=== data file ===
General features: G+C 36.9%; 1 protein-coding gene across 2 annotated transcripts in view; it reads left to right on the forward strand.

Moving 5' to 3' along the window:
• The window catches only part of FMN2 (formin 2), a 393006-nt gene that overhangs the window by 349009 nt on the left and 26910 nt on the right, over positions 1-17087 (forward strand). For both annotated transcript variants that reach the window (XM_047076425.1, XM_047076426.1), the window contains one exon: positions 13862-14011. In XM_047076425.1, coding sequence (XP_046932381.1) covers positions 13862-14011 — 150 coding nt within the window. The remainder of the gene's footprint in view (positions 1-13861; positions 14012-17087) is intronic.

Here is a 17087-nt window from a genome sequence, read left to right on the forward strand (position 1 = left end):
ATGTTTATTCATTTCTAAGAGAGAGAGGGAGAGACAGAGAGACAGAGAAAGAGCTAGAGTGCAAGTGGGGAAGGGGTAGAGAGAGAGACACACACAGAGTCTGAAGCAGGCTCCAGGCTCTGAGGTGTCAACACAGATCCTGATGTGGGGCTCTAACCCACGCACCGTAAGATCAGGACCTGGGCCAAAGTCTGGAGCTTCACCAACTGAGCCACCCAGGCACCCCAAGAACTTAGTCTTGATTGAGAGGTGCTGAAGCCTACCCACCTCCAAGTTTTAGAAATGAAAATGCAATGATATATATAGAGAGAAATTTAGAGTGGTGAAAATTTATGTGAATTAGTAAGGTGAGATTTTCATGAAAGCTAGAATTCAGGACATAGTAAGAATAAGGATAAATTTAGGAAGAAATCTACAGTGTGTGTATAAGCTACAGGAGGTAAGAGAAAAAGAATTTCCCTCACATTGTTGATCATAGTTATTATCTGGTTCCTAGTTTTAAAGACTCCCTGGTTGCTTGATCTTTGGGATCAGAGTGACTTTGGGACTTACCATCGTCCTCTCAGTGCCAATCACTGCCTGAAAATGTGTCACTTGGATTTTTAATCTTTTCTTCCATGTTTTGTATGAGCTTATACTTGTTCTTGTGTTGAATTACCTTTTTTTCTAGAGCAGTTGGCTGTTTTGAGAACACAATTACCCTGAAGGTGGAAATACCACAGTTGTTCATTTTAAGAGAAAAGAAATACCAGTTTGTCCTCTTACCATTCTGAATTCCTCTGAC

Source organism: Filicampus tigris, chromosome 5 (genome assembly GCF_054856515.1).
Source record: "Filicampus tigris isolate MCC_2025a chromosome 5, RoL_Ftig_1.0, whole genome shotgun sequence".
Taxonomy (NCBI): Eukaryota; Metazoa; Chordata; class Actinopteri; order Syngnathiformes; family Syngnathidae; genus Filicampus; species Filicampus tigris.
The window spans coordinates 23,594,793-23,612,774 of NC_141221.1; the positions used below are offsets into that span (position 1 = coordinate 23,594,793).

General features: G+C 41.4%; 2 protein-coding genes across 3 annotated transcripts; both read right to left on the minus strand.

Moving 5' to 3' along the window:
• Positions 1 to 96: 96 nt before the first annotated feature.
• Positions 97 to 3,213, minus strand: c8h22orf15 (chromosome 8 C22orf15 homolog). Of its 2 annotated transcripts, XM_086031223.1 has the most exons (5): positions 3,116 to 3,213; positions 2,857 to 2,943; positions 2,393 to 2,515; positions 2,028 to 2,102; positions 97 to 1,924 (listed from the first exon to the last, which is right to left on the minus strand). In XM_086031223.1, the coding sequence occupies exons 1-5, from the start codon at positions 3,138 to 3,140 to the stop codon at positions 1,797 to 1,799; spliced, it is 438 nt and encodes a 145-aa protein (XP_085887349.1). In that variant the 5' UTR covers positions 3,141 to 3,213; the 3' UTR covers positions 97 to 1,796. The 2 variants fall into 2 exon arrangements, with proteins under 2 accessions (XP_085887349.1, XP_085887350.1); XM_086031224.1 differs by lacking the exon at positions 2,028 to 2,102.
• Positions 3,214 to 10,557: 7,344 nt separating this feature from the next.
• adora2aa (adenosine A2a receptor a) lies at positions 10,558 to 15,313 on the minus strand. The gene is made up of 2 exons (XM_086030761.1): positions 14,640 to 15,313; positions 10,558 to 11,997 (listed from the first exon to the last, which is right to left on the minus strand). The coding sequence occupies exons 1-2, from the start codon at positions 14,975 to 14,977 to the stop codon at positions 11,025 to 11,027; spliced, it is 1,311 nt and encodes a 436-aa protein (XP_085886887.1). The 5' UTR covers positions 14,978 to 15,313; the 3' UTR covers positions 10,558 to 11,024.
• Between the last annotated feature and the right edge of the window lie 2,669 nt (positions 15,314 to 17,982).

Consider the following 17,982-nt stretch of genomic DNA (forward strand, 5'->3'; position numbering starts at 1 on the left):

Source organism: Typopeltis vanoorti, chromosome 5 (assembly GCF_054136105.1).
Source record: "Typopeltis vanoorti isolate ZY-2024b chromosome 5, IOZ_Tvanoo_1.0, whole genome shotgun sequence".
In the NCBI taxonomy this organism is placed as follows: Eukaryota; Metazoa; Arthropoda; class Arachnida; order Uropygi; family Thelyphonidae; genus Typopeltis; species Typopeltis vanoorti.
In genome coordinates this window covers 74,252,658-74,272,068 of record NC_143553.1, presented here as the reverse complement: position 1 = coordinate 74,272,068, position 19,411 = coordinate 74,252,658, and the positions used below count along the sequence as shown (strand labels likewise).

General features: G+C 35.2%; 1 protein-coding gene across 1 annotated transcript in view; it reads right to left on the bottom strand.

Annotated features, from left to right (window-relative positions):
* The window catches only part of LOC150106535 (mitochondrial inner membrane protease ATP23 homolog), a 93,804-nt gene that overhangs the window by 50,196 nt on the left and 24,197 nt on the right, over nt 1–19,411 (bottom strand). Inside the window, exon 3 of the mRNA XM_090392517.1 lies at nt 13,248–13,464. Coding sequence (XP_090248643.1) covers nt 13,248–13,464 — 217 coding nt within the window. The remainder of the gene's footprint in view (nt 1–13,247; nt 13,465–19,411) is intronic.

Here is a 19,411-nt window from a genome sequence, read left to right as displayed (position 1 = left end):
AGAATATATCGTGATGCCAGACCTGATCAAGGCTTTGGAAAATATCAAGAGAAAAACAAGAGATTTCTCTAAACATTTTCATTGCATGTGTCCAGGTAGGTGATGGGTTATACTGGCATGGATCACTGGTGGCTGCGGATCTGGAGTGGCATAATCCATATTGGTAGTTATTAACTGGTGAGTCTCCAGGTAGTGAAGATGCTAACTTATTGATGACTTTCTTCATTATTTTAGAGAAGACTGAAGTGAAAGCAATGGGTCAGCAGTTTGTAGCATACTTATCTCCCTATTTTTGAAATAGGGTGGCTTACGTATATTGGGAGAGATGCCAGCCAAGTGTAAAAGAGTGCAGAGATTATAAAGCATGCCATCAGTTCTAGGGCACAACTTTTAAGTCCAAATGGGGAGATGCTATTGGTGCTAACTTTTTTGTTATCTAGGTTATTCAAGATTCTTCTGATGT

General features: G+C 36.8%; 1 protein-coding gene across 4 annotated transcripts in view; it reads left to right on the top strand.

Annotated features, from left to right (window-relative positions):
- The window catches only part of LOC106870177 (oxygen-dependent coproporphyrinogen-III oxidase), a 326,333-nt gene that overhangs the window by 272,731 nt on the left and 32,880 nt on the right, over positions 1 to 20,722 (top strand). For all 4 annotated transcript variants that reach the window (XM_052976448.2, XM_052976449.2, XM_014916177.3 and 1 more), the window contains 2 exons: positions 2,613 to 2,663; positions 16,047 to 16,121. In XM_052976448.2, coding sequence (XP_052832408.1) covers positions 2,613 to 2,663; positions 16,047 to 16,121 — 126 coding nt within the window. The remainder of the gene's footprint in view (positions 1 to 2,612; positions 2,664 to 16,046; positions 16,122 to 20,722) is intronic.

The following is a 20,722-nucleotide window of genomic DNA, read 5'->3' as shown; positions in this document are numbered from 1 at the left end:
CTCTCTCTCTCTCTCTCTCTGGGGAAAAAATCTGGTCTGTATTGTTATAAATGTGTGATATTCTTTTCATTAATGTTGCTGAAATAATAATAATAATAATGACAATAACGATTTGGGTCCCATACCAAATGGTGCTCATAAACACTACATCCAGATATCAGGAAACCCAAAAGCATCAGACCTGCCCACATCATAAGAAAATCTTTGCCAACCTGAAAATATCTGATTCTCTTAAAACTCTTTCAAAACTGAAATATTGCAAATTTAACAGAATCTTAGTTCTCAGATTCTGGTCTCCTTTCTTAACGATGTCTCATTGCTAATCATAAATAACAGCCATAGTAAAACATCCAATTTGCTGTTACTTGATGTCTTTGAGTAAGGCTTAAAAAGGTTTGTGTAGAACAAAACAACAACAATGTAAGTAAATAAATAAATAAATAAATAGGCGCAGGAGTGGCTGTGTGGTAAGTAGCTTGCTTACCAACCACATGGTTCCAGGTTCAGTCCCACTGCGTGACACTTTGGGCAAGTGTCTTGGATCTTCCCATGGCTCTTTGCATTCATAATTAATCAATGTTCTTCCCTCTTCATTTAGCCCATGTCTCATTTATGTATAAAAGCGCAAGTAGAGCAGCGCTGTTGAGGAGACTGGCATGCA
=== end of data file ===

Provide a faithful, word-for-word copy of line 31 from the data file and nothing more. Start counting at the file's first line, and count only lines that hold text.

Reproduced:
CTCTCTCTCTCTCTCTCTCTGGGGAAAAAATCTGGTCTGTATTGTTATAAATGTGTGATATTCTTTTCATTAATGTTGCTGAAATAATAATAATAATAATGACAATAACGATTTGGGTCCCATACCAAATGGTGCTCATAAACACTACATCCAGATATCAGGAAACCCAAAAGCATCAGACCTGCCCACATCATAAGAAAATCTTTGCCAACCTGAAAATATCTGATTCTCTTAAAACTCTTTCAAAACTGAAATATTGCAAATTTAACAGAATCTTAGTTCTCAGATTCTGGTCTCCTTTCTTAACGATGTCTCATTGCTAATCATAAATAACAGCCATAGTAAAACATCCAATTTGCTGTTACTTGATGTCTTTGAGTAAGGCTTAAAAAGGTTTGTGTAGAACAAAACAACAACAATGTAAGTAAATAAATAAATAAATAAATAGGCGCAGGAGTGGCTGTGTGGTAAGTAGCTTGCTTACCAACCACATGGTTCCAGGTTCAGTCCCACTGCGTGACACTTTGGGCAAGTGTCTTGGATCTTCCCATGGCTCTTTGCATTCATAATTAATCAATGTTCTTCCCTCTTCATTTAGCCCATGTCTCATTTATGTATAAAAGCGCAAGTAGAGCAGCGCTGTTGAGGAGACTGGCATGCA